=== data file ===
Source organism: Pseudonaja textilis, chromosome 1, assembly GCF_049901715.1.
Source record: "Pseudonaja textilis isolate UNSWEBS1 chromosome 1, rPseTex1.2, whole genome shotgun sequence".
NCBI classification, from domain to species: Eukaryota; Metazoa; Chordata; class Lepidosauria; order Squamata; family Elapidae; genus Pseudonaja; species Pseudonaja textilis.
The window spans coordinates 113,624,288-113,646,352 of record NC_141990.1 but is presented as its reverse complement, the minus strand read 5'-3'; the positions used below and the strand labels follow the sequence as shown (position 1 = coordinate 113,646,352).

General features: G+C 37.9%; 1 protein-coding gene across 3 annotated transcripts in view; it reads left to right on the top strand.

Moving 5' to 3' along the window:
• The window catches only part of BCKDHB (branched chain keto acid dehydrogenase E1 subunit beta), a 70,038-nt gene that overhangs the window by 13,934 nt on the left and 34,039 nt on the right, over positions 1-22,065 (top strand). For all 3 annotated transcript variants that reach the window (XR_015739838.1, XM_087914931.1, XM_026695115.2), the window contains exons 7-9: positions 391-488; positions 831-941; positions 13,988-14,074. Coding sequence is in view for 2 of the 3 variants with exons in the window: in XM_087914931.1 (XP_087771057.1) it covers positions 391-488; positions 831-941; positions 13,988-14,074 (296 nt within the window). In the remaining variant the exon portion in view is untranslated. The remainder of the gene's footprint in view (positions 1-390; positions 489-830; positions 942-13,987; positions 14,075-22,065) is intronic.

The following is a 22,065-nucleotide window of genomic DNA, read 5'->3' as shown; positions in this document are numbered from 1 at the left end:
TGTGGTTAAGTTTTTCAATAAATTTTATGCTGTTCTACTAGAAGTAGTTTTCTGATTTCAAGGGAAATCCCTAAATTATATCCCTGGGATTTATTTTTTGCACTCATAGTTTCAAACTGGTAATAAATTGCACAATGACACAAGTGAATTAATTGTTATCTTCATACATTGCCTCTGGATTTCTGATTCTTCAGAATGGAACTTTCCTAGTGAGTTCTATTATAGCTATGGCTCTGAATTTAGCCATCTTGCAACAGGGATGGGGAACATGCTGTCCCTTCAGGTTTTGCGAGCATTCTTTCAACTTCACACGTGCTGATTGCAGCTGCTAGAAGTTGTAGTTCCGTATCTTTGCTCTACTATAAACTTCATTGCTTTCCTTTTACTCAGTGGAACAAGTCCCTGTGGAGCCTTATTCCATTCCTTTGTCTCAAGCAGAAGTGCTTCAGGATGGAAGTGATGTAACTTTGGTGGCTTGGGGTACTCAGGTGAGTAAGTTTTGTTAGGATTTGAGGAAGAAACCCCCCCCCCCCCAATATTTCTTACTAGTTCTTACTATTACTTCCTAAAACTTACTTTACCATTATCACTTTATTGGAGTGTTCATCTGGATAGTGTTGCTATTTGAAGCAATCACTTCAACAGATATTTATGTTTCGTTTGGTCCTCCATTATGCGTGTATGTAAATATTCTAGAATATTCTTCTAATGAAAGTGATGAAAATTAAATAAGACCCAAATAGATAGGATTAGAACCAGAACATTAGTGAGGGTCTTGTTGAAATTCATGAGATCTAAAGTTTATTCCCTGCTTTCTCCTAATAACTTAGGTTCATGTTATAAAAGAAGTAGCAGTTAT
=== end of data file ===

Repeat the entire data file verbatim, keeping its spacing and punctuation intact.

Source organism: Pseudonaja textilis, chromosome 1, assembly GCF_049901715.1.
Source record: "Pseudonaja textilis isolate UNSWEBS1 chromosome 1, rPseTex1.2, whole genome shotgun sequence".
NCBI classification, from domain to species: Eukaryota; Metazoa; Chordata; class Lepidosauria; order Squamata; family Elapidae; genus Pseudonaja; species Pseudonaja textilis.
The window spans coordinates 113,624,288-113,646,352 of record NC_141990.1 but is presented as its reverse complement, the minus strand read 5'-3'; the positions used below and the strand labels follow the sequence as shown (position 1 = coordinate 113,646,352).

General features: G+C 37.9%; 1 protein-coding gene across 3 annotated transcripts in view; it reads left to right on the top strand.

Moving 5' to 3' along the window:
• The window catches only part of BCKDHB (branched chain keto acid dehydrogenase E1 subunit beta), a 70,038-nt gene that overhangs the window by 13,934 nt on the left and 34,039 nt on the right, over positions 1-22,065 (top strand). For all 3 annotated transcript variants that reach the window (XR_015739838.1, XM_087914931.1, XM_026695115.2), the window contains exons 7-9: positions 391-488; positions 831-941; positions 13,988-14,074. Coding sequence is in view for 2 of the 3 variants with exons in the window: in XM_087914931.1 (XP_087771057.1) it covers positions 391-488; positions 831-941; positions 13,988-14,074 (296 nt within the window). In the remaining variant the exon portion in view is untranslated. The remainder of the gene's footprint in view (positions 1-390; positions 489-830; positions 942-13,987; positions 14,075-22,065) is intronic.

The following is a 22,065-nucleotide window of genomic DNA, read 5'->3' as shown; positions in this document are numbered from 1 at the left end:
TGTGGTTAAGTTTTTCAATAAATTTTATGCTGTTCTACTAGAAGTAGTTTTCTGATTTCAAGGGAAATCCCTAAATTATATCCCTGGGATTTATTTTTTGCACTCATAGTTTCAAACTGGTAATAAATTGCACAATGACACAAGTGAATTAATTGTTATCTTCATACATTGCCTCTGGATTTCTGATTCTTCAGAATGGAACTTTCCTAGTGAGTTCTATTATAGCTATGGCTCTGAATTTAGCCATCTTGCAACAGGGATGGGGAACATGCTGTCCCTTCAGGTTTTGCGAGCATTCTTTCAACTTCACACGTGCTGATTGCAGCTGCTAGAAGTTGTAGTTCCGTATCTTTGCTCTACTATAAACTTCATTGCTTTCCTTTTACTCAGTGGAACAAGTCCCTGTGGAGCCTTATTCCATTCCTTTGTCTCAAGCAGAAGTGCTTCAGGATGGAAGTGATGTAACTTTGGTGGCTTGGGGTACTCAGGTGAGTAAGTTTTGTTAGGATTTGAGGAAGAAACCCCCCCCCCCCCAATATTTCTTACTAGTTCTTACTATTACTTCCTAAAACTTACTTTACCATTATCACTTTATTGGAGTGTTCATCTGGATAGTGTTGCTATTTGAAGCAATCACTTCAACAGATATTTATGTTTCGTTTGGTCCTCCATTATGCGTGTATGTAAATATTCTAGAATATTCTTCTAATGAAAGTGATGAAAATTAAATAAGACCCAAATAGATAGGATTAGAACCAGAACATTAGTGAGGGTCTTGTTGAAATTCATGAGATCTAAAGTTTATTCCCTGCTTTCTCCTAATAACTTAGGTTCATGTTATAAAAGAAGTAGCAGTTAT